Access to Text – All of this material in this text is available in desktop and mobile browser or PDF format at TheBusinessProfessor.com.
• Note: This PDF document allows you to expand the Table of Contents on the left-hand side of the page. You can easily search, bookmark, highlight, and underline the text material.
The material in this text is organized into subject-matter topics. Each topic is delivered as follows:
• Chapter Overview – Each chapter begins with a high-level overview of what you will learn about in the chapter. The video explanation briefly introduces the key topics and explains how they come together to provide a cohesive legal structure. This provides students with a holistic view of the material they will experience in the following section. Presenting a high-level overview prior to diving into specific concepts has been shown to aid learns in connecting material and increase proficiency. After watching the video, student should review the key concepts and ask yourself if you recognize or understand these concepts.
• Questions and Answers – Each concept is presented as question and explanatory answer. This method is known as “chunking”. It isolates key concepts and drives student comprehension. The explanation will generally include a simple example of the concept. Following the explanation of the concept, in the grey-highlighted areas, you will find discussion questions, practice questions, and resource videos. The resource video is a 1 to 6 – minute video containing lecture and powerpoint presentation of the concept.
⁃ Discussion Question: The discussion question is designed to help you think about the conceptual underpinnings of the covered concept.
⁃ Practice Question: The practice question is a sample of a type of question you may see on an exam that tests the covered concept. It includes a video explanation of the question and an acceptable answer.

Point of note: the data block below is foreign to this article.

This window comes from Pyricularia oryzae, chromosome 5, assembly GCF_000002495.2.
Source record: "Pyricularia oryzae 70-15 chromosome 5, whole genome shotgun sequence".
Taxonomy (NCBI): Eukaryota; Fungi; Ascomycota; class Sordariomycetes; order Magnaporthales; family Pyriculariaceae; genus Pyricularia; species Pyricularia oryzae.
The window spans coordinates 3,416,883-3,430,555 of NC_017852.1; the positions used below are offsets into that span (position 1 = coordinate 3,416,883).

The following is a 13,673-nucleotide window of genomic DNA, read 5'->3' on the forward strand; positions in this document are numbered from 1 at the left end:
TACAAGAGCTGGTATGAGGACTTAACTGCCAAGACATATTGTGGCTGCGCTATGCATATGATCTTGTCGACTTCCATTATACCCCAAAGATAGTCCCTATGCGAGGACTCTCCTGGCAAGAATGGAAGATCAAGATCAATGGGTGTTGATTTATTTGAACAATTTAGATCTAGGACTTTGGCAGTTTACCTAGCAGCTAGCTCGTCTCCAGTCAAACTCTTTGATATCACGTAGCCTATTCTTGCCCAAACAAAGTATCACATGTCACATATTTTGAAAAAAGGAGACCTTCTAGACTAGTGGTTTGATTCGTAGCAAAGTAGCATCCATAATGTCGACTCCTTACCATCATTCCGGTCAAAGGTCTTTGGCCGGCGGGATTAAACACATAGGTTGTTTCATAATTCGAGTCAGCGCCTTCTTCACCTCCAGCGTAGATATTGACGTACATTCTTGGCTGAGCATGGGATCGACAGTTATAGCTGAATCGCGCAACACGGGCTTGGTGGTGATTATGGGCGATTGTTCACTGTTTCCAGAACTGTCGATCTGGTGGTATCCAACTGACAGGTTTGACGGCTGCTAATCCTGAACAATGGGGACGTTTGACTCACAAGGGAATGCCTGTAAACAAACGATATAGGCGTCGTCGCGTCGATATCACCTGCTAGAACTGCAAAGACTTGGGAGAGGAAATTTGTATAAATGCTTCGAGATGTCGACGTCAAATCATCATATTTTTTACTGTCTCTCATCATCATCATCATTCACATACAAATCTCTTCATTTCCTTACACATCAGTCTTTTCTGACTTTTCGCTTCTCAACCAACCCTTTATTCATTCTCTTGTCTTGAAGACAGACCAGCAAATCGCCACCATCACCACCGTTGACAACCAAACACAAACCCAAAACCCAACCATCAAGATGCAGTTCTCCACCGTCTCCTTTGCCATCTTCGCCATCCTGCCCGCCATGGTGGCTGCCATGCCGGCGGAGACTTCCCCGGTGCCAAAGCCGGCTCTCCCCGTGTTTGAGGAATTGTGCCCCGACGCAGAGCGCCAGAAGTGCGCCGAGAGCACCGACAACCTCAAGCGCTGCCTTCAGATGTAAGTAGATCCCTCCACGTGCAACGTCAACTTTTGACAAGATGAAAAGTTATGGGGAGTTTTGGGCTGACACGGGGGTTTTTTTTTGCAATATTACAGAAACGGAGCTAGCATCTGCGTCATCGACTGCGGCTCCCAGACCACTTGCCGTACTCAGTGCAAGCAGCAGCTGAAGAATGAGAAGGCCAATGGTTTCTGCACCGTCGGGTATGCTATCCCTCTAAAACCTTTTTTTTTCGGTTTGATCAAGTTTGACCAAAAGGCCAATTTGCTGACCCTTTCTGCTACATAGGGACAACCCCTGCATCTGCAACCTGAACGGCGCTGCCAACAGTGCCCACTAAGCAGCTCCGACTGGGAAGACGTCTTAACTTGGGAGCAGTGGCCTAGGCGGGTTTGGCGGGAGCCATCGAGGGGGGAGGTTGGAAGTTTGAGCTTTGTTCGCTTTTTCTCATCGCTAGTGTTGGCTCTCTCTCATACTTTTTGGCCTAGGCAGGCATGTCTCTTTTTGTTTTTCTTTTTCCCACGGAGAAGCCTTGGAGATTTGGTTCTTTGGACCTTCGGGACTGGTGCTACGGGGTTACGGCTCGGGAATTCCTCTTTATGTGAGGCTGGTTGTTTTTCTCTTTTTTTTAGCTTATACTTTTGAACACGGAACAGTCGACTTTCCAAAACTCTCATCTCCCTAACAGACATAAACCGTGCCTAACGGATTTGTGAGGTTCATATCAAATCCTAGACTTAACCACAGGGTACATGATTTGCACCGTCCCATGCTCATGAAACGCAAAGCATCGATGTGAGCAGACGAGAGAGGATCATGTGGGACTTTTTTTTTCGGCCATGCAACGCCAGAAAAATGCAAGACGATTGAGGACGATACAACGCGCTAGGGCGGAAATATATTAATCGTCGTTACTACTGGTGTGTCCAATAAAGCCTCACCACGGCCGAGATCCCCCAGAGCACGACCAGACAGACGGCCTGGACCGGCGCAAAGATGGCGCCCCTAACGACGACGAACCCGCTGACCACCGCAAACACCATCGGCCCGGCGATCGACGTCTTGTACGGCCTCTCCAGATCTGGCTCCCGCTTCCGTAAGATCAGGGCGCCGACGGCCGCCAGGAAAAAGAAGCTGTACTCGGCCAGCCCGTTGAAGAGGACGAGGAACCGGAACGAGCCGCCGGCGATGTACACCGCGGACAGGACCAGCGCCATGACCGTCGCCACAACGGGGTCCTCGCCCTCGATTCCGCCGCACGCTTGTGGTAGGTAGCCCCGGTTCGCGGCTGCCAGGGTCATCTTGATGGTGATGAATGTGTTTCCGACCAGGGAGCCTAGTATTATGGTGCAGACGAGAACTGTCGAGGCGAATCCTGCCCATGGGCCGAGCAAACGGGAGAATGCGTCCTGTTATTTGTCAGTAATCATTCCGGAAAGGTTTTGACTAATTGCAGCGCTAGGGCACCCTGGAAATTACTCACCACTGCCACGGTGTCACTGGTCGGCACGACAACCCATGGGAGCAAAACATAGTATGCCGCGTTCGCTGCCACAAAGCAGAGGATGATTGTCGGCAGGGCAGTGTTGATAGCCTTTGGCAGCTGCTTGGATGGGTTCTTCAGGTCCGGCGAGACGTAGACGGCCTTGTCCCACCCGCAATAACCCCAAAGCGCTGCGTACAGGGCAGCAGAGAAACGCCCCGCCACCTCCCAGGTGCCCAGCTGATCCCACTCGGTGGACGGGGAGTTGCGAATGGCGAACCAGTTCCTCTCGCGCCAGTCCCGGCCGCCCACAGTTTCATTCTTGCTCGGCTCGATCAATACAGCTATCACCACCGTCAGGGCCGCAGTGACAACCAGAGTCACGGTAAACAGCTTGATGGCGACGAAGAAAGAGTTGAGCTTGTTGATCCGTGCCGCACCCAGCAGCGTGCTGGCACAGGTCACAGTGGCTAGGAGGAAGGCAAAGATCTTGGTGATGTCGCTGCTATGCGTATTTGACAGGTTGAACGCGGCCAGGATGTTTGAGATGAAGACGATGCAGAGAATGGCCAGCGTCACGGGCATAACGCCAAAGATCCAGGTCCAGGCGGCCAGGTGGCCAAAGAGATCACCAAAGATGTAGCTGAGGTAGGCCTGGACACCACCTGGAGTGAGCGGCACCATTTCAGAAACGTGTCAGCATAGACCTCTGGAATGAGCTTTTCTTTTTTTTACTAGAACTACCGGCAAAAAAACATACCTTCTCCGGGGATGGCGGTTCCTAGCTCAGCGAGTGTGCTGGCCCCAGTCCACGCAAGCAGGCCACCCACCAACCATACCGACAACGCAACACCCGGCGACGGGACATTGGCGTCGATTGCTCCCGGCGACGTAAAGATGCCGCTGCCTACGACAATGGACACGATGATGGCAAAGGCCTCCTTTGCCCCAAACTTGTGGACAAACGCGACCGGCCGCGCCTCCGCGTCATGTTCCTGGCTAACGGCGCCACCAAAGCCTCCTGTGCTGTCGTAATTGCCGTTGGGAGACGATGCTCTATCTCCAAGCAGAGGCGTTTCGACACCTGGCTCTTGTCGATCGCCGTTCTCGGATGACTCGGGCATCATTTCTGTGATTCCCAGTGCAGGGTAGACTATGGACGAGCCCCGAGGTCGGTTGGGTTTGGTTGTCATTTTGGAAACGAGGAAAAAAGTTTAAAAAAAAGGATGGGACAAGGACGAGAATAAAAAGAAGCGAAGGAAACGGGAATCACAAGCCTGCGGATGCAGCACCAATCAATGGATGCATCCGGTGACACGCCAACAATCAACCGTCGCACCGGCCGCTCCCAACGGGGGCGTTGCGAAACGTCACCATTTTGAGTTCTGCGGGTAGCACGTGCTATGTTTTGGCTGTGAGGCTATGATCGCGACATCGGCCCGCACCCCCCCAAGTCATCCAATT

⁃ Resource Video: The resource video is short video lecture explaining the concept along with PowerPoint slides. This is very useful if you did not fully understand the reading material.
• Review Outline – The review outline provides a summary of the material presented in the chapter. It allows students to test their familiarity of the material by presenting key words and short statements that should spark the student’s memory of the extended explanation of the material. Students can print this material for class and handwrite notes from the classroom discussion of the topic. Handwriting has been shown to increase information recall far better than typing notes.
• PowerPoint Slides – All of the powerpoint slides used in the Chapter Overview and Questions and Answers are available for download. Professors may integrate these slides into classroom lectures and students can use these slides a study aids.
Pre-session Assignment and Preparation – Provide students with the dynamic text material prior to class. Students should be instructed to begin by watching the chapter overview video, which provides a holistic overview of the entire chapter. The video sets the stage for what students will learn. Students should then have a quick view of the key concepts that will be covered in the chapter. The students should then read the material, which is structure in a question and answer format. After reading the material, students should immediately read the theoretical discussion question and the practice question. Students do not attempt the questions at this point. The practice question engages the student as to how the material applies to a real-life problem; while, the discussion question explores the theoretical underpinnings of the law and seeks to invoke and emotional reaction and opinion. The student should watch the resource video. Each resource video is 2-5 minutes long and is a recording of the lecturer teaching the relevant topic from PowerPoint slides. This reinforces the short reading section and questions. The students repeat this process for every question in the topic material.